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Still from Immortal Fans, a fan-targeted organ donation campaign by Ogilvy Brazil for Sport Club Recife soccer team

The world's biggest names in advertising are back in their respective homes, following the wrap-up of the Cannes advertising festival last week. Along with the requisite rosé hangovers, they have also brought back with them reams of notes on the innovations they saw in their industry this year.

Cannes is the marquee event each year in a crowded award season, and thus attracts some of the most forward-thinking work. We spoke to all of this year's Canadian judges to find out which trends emerged from the winners. They paint a picture of where advertising is at now – and where it is heading.


The trend: Entertain us

Judge: Judy John, chief executive officer and chief creative officer at Leo Burnett Canada

Jury: Film

Film Grand Prix winners: Dumb Ways to Die, a public service announcement by McCann Melbourne for Metro Trains; and crowdsourced movie The Beauty Inside, by Pereira and O'Dell for Toshiba.

Audiences have more distractions at their fingertips than ever. It's not enough just to make good advertising; it has to make people want to watch.

"All the screens are competing now," Ms. John said. "When I'm watching TV, I have my tablet and I'm on Twitter … advertising is entertainment; it's competing against entertainment. You're competing against so many other things people could be looking at, on YouTube, wherever."

One of the Grand Prix winners in film was The Beauty Inside, a Web film for Toshiba Corp. about a man who wakes up each day in a different body. The character falls in love, and that love is tested by his changing appearance. Since the character could have any face, the audience was invited to act in the film, submitting webcam diaries. At the heart of the campaign was a great story.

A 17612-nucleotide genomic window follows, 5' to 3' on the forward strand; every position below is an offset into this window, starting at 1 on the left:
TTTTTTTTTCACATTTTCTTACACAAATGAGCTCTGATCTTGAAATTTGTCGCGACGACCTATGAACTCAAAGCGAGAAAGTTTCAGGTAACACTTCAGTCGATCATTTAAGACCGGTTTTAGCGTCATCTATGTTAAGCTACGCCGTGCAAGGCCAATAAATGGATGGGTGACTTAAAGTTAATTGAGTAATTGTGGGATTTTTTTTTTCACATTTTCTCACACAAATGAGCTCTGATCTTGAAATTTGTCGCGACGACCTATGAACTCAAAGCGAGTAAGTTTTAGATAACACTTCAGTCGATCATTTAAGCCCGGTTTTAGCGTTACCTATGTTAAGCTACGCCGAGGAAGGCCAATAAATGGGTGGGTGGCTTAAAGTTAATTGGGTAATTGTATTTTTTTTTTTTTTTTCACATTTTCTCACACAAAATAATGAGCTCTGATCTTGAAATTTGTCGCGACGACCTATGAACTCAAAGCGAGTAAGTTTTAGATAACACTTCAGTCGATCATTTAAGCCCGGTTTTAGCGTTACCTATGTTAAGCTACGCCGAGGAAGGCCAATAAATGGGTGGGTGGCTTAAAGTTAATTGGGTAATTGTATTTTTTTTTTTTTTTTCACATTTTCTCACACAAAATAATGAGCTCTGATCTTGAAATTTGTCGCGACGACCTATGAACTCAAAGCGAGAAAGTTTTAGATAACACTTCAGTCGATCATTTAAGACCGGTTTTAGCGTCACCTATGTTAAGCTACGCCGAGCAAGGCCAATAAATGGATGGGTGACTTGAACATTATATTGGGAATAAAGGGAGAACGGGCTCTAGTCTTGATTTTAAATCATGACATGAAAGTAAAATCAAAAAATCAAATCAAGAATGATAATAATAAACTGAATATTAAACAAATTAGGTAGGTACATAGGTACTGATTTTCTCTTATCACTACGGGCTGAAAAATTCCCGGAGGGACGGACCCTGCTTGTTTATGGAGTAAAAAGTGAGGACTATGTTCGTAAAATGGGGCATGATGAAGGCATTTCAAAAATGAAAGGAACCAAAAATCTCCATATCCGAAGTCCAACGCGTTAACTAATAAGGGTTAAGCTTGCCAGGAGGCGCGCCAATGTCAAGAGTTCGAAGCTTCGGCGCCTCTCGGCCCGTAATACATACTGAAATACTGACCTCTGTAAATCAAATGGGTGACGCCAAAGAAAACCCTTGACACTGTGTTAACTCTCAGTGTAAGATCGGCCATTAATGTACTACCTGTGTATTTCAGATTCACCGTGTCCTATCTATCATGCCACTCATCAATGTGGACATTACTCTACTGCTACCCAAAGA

"The product was inherently baked in. The video diary became part of the story. With all the work we looked at, some of it wasn't branded, and some of it wasn't entertaining. You really need both."


The trend: Be real

Judge: Jean-François Bernier, president and creative director at Alfred in Montreal

Jury: Radio

Radio Grand Prix winner: Dumb Ways to Die, the radio version Clients are often cautious, and for good reason: a misstep can cost a brand. But when Metro Trains in Australia wanted to make a public service announcement about rail safety, they took a risk and made jokes about death.

Agency McCann Melbourne commissioned a catchy song called Dumb Ways to Die, with hilariously gruesome lyrics. It was so enjoyable, radio stations played it for free. It won armfuls of awards across categories at Cannes, and Mr. Bernier believes part of its appeal lay in how it spoke to consumers in a different way.

"It was a really interesting way to engage the consumer," he said. "We're in an industry of lies – maybe not lies, but we create illusions. So there's this trend toward lifting the veil, for those who can. To be more transparent and more real. I noticed that in a lot of the campaigns that won."


The trend: Use digital, but link it to the real world

Judge: Lara Palmer, art director and creative director at Lara Palmer Advertising

Jury: Design

Design Grand Prix winner: The Selfscan Report, for Auchan by Serviceplan Munich, which reported on the grocery store chain's sustainability efforts through scannable codes on customer receipts.

Judge: Nellie Kim, creative director at john st.

Jury: Cyber

Cyber Grand Prix winners: The Beauty Inside and Oreo Daily Twist, a daily social media campaign by 360i and DraftFCB for Mondelez International